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The new CEO is a former nurse. Sharon Hayes predicts a turnaround at Bayfront Health St. Petersburg.

The city’s largest hospital has suffered setbacks under a corporate owner, but a new leader says it’s time for an infusion of “love and attention.”

ST. PETERSBURG — Sharon Hayes has worked as a hospital executive for nearly 15 years, but she still finds herself writing “registered nurse” in the occupation box on all her paperwork.

That’s because being a nurse is still at the heart of everything she does, she says. Especially now, in her new role as chief executive of Bayfront Health St. Petersburg, the long-treasured hospital that lately finds itself in need of critical care.

Hayes, 63, started the job in July, leaving behind her post at Regional Medical Center Bayonet Point in Hudson, even though she knew the St. Petersburg hospital was struggling. Abrupt leadership changes, layoffs, reports of deteriorating care, and ongoing tensions with city leaders are just some of the issues she inherits.

RELATED STORY: Bayfront Health St. Petersburg dogged by questions about finances, patient care

But Hayes says she’s hopeful, and will call on her experience to navigate through what she calls a “transition period” for the hospital. Her first order of business is to instill trust in the Bayfront name again.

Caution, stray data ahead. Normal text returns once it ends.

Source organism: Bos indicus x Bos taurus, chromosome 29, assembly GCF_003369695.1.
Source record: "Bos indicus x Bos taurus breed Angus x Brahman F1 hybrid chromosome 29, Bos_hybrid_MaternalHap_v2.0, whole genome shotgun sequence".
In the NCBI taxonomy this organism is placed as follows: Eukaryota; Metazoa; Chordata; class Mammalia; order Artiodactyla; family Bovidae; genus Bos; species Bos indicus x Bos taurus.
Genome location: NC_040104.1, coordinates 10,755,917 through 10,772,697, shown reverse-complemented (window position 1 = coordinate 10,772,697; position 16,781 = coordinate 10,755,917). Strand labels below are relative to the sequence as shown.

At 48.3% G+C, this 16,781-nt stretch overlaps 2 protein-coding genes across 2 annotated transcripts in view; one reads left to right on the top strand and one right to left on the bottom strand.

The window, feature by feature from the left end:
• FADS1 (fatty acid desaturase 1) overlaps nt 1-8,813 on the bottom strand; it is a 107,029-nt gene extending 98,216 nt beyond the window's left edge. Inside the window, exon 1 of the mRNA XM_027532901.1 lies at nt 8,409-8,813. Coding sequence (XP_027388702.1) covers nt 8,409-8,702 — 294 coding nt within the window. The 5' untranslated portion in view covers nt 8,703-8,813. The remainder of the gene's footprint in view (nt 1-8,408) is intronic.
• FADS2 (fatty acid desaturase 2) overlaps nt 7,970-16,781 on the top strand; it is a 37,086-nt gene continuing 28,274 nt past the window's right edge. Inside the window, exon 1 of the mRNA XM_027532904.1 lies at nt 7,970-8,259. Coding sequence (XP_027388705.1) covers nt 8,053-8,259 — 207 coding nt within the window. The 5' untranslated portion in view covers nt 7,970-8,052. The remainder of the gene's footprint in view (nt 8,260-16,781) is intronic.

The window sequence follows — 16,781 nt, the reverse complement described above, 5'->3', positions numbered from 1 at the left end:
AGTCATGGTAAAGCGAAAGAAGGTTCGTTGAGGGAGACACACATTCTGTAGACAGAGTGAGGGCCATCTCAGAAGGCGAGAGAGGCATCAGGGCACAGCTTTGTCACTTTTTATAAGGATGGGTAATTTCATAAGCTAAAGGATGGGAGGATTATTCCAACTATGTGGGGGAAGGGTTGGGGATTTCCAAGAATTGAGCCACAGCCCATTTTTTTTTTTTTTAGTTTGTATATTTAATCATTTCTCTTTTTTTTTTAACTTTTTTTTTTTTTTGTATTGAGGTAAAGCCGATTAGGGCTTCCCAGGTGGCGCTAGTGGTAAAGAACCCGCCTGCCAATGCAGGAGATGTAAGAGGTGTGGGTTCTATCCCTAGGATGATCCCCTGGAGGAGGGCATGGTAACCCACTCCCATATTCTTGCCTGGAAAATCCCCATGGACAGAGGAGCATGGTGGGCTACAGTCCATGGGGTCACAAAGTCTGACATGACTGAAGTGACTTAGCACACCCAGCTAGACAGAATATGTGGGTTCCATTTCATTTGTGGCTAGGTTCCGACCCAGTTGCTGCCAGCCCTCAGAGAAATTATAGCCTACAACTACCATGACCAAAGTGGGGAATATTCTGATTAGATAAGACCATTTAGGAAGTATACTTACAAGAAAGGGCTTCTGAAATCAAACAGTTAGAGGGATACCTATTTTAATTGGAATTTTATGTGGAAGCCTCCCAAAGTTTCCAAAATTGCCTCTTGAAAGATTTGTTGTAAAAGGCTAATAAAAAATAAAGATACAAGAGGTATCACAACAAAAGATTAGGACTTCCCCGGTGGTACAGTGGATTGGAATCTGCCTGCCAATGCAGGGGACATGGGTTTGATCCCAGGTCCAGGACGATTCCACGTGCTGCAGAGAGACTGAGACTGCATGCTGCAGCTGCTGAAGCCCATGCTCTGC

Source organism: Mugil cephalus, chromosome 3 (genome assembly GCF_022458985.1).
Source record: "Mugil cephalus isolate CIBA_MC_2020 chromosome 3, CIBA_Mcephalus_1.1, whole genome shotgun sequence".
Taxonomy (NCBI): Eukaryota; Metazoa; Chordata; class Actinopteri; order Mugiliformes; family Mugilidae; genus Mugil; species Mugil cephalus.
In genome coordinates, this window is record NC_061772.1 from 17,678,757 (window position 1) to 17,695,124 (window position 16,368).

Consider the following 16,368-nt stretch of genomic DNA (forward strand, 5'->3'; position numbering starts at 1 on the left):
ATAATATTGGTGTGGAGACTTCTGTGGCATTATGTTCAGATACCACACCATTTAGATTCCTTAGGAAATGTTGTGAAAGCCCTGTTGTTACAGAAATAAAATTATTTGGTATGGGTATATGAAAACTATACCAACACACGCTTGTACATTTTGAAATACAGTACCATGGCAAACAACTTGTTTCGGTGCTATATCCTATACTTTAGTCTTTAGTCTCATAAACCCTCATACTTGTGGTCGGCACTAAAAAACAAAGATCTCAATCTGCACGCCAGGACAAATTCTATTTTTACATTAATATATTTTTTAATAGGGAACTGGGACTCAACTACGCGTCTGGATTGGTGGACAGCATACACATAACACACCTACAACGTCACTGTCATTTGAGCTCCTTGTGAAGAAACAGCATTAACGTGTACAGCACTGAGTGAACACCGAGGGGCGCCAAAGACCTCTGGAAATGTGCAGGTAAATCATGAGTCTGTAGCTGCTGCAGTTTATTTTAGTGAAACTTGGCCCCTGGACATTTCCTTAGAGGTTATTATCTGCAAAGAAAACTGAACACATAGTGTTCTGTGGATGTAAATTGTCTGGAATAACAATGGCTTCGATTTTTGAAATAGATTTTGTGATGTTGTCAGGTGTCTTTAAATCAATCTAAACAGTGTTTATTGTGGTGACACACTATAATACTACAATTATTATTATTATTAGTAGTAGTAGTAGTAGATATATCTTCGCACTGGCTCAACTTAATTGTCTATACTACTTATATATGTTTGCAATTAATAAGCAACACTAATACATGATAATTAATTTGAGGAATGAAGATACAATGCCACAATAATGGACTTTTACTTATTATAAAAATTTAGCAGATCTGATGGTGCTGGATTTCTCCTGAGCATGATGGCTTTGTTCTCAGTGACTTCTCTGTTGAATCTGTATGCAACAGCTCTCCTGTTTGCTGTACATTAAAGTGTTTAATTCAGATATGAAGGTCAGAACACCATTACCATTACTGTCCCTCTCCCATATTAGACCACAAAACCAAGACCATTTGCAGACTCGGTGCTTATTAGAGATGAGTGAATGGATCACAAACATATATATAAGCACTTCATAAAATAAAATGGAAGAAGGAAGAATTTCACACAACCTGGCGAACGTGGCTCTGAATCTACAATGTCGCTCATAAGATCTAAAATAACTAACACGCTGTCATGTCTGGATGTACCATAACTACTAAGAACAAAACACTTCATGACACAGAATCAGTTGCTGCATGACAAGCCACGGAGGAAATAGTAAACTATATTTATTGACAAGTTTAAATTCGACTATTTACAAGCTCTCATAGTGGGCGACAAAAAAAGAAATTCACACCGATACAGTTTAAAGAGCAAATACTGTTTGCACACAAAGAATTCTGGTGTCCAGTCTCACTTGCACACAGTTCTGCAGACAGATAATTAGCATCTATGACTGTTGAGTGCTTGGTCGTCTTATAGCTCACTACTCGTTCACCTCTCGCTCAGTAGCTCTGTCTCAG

“It’s in no one’s best interest if Bayfront fails,” she said in her first interview since taking the post.

Hayes grew up in Chattanooga, Tenn., and always had big dreams of going to college. Her parents never finished high school. She worked at a Sears department store hawking hardware tools while putting herself through the nursing program at the University of Tennessee at Chattanooga.

Within a year of graduating, Hayes landed a job as an emergency room trauma nurse.

“That was unheard of back then, to get in a specialty department so soon,” she said. “I was very proud to get to the ER.”

Her first foray into leadership came during a one-month stint treating National Guard members in Saudi Arabia. She oversaw a team of 115 medical professionals in a large emergency room equipped with two operating rooms.

“I loved being a nurse, so I never thought I’d be a leader,” she said. “I was in my 20s at the time, and I just fell into it.”

Her career led her to Florida, where she worked as a registered nurse at St. Mary’s Hospital Medical Center in West Palm Beach. After a promotion to chief nursing officer, she helped the hospital transition from a nonprofit institution to for-profit ownership.

“It’s a very similar feel when you look at where Bayfront is now,” Hayes said.

"The feeling I got when I looked at Bayfront was, this place needed someone to wrap their arms around everyone in the building,” says Sharon Hayes, the hospital's new leader. "Bayfront needed love and attention." [SCOTT KEELER | Times]

In 2001, Tenet Healthcare Corp., the nation’s second-largest for-profit hospital chain at the time, purchased St. Mary’s and another struggling South Florida medical center. Founded by the Franciscan Sisters of Allegheny, St. Mary’s provided about half of all charity care in the county. With 460 beds, the hospital was designated a trauma center and operated the county’s largest emergency room.

“We were losing staff and physicians," Hayes recalled. “St. Mary’s was once a place that everyone drove to to get their health care needs. It became a place where the community didn’t want to go to.”

Now, she said, it’s one of the best-performing hospitals in the Tenet system.

Community Health Systems bought Bayfront Health St. Petersburg, once known as Bayfront Medical Center, in 2013 from another hospital chain, Health Management Associates. Bayfront is the city’s oldest and largest hospital, and the only level 2 trauma center in Pinellas County.